I want to mine and charge a minimal gas price (like the minimum required to prevent infinite loops and such), to enable many smaller transactions to be confirmed super cheaply and to lower the cost of EVM computation for a project I'm working on.

Is it possible to specify which miner I want to mine my transaction so my project can send transactions to a super-low-cost miner?

Is it correct to say that if I submit a transaction with a very low gas price and a miner has a very low gas price set, the transaction will eventually be routed to the low cost miner?

It would be nice to bypass the more expensive miners and just go straight to the low cost miner. But now that I'm thinking this through, low-cost txs will never be mined if a small % of the hash-rate has a low gas price set.

  • consider accepting an answer, that would be helpful to others as well – Refiner Feb 27 '18 at 15:13

If you specify a low gas price, if any miner is willing to include the transaction at that price, it will get included, regardless of if it's the miner you were thinking of or someone else. That is, your transaction should propagate around the network and linger until it is mined or otherwise removed from the transaction pool of all miners.

If you meant you wanted to submit the transaction in such a way that no one other than a specific miner will miner, then I don't know how you would go about doing that without modifying that miner's node software to not rebroadcast the transaction. If you want to ensure that a particular miner sees the transaction, you can add it to your list of static nodes.

If you just want the transaction to go through cheaply, the more miners (as a % of the entire network) that allow low gas price transactions through, the faster your low-priced transactions will go through, so long as the network isn't congested (and you therefore get priced out). Easy rough calculation for mining time, assuming current block-capacity levels:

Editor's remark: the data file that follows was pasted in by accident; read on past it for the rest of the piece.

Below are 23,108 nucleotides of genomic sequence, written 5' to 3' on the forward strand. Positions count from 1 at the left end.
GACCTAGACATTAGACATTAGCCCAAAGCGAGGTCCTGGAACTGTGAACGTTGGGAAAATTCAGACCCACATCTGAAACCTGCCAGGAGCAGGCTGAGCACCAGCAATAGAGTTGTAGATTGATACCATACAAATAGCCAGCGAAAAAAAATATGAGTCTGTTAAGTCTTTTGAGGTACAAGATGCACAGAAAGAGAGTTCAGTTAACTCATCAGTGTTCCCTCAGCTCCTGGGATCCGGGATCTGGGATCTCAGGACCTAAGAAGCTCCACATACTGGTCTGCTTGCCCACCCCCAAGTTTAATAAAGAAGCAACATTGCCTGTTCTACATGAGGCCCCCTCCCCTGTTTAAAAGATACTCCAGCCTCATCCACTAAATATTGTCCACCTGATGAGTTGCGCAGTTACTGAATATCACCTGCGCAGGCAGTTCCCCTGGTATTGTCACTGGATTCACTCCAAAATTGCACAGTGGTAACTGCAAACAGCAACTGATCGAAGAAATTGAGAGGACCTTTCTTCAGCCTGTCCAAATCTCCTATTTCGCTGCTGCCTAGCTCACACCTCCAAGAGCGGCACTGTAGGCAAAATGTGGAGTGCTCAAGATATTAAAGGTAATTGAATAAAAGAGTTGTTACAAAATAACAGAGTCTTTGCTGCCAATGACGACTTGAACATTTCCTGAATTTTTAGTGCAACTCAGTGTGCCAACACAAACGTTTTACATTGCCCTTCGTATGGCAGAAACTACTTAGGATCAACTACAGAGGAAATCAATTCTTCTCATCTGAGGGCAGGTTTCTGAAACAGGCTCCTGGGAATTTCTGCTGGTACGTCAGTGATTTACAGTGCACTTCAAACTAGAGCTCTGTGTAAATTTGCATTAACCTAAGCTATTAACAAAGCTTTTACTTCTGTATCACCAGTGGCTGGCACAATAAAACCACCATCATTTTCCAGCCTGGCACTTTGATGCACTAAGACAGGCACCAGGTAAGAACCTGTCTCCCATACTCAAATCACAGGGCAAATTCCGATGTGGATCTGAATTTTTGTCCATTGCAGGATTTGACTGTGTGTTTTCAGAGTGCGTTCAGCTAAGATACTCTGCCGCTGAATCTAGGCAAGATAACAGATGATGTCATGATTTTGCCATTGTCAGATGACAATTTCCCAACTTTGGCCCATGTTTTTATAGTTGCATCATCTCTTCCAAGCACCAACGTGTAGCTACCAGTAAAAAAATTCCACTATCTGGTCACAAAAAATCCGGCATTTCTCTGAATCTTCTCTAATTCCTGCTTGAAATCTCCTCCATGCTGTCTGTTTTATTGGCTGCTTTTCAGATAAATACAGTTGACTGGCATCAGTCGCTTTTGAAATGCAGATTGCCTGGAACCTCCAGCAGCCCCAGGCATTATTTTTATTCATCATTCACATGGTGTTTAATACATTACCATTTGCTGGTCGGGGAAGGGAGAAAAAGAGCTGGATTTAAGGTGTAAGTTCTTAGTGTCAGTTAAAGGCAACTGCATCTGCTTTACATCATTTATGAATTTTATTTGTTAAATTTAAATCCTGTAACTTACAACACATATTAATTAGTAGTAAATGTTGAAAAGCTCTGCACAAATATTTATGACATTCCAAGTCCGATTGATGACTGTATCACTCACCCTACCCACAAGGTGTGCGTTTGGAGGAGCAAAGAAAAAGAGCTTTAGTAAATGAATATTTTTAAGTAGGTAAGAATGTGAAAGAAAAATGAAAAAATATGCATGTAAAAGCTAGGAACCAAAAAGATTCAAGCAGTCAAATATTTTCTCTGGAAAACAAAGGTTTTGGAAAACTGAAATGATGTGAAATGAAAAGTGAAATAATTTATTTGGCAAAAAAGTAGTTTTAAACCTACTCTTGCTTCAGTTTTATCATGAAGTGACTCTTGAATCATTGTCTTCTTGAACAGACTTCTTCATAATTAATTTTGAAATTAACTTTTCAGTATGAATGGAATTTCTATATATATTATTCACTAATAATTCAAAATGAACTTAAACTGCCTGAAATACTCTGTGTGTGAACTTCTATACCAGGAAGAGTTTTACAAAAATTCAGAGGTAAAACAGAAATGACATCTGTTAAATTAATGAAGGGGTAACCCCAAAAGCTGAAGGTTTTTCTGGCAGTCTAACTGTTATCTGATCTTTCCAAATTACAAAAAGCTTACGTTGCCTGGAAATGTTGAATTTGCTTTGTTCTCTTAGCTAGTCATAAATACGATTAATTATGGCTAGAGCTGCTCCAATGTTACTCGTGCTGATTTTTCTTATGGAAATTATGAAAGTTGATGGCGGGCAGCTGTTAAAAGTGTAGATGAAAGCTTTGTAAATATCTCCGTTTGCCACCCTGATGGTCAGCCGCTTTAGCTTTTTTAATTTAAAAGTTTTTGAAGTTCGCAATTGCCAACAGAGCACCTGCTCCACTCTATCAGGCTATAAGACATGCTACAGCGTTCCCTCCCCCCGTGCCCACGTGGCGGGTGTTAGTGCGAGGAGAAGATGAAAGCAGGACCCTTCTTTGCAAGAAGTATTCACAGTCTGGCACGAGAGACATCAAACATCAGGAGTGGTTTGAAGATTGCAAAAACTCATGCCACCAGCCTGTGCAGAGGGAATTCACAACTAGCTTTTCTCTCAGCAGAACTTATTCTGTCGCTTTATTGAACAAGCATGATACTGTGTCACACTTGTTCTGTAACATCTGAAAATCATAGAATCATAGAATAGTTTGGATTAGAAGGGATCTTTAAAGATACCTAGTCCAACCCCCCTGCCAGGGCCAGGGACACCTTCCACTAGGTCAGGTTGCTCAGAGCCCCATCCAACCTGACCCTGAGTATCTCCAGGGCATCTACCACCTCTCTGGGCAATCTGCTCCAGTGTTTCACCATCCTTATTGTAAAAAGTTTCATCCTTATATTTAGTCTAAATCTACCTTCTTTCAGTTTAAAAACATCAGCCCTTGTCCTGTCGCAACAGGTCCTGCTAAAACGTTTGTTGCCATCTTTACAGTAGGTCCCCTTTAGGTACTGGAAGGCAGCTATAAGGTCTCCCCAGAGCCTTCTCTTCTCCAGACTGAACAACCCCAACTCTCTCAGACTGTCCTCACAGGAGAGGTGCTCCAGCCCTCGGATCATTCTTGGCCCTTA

confirmation time = 20s / % of miners allowing your target gas price.

(20s is roughly current block time). So if 1% of miners will include your transaction, it'll take on average 2000s, or 30 minutes, for your transaction to be included.

See also Can gas price be fixed under 2 gwei?

  • But if I'm a tiny part of the mining pool I will never mine a block so these super low cost txs will never be mined, right? – JohnAllen Aug 7 '17 at 0:06
  • If you're part of a mining pool, it's the mining pool that decides which transactions should be included (unless it's a p2p pool, which I don't think exists for Ethereum, yet). You can see from ethgasstation.info that there are some transactions with gas prices under a gwei that do eventually get confirmed. You can also see that miningpoolhub mines transactions with a gas price as low as 0.5 gwei. Thus, if you include a transaction that has a gas price of 0.5 gwei, you can still have your transaction included in the blockchain. That's ~2% of the "standard" price. – lungj Aug 7 '17 at 0:10

The question seems to hint at a big misunderstanding.

No one, not even the miners, gets to decide which miner will solve the next block. No transaction gets included unless the lucky miner includes it in the solved block. Since no one knows in advance which miner will be lucky, you wouldn't know which miner to tell.

Therefore, it's important that all the miners know about your transaction as soon as possible. The network's Gossip layer helps the transaction (and gasPrice offer) propagate. Generally, it doesn't matter who you tell first. News will spread everywhere and that's how you want it.

Unless your fee is way off, your transaction will likely be included in the next block, but miners have some options for good reason.

For example, if the block gas limit is in sight (congestion), they can place a higher priority on transactions with a higher gas price. That means transactions with a lower gas price face possible delays, and transactions with a higher gas should receive higher priority.

Hope it helps.

  • Yeah I realized this after I asked. Realized that if only a tiny % of miners offer this it won't help at all. – JohnAllen Aug 7 '17 at 0:31
  • @Rob Hitchens, if current tx is local, it couldn't be delayed for current node, but for other, you are right~ – BinGoBinBin Aug 7 '17 at 0:43

Your Answer

By clicking “Post Your Answer”, you agree to our terms of service, privacy policy and cookie policy

Not the answer you're looking for? Browse other questions tagged or ask your own question.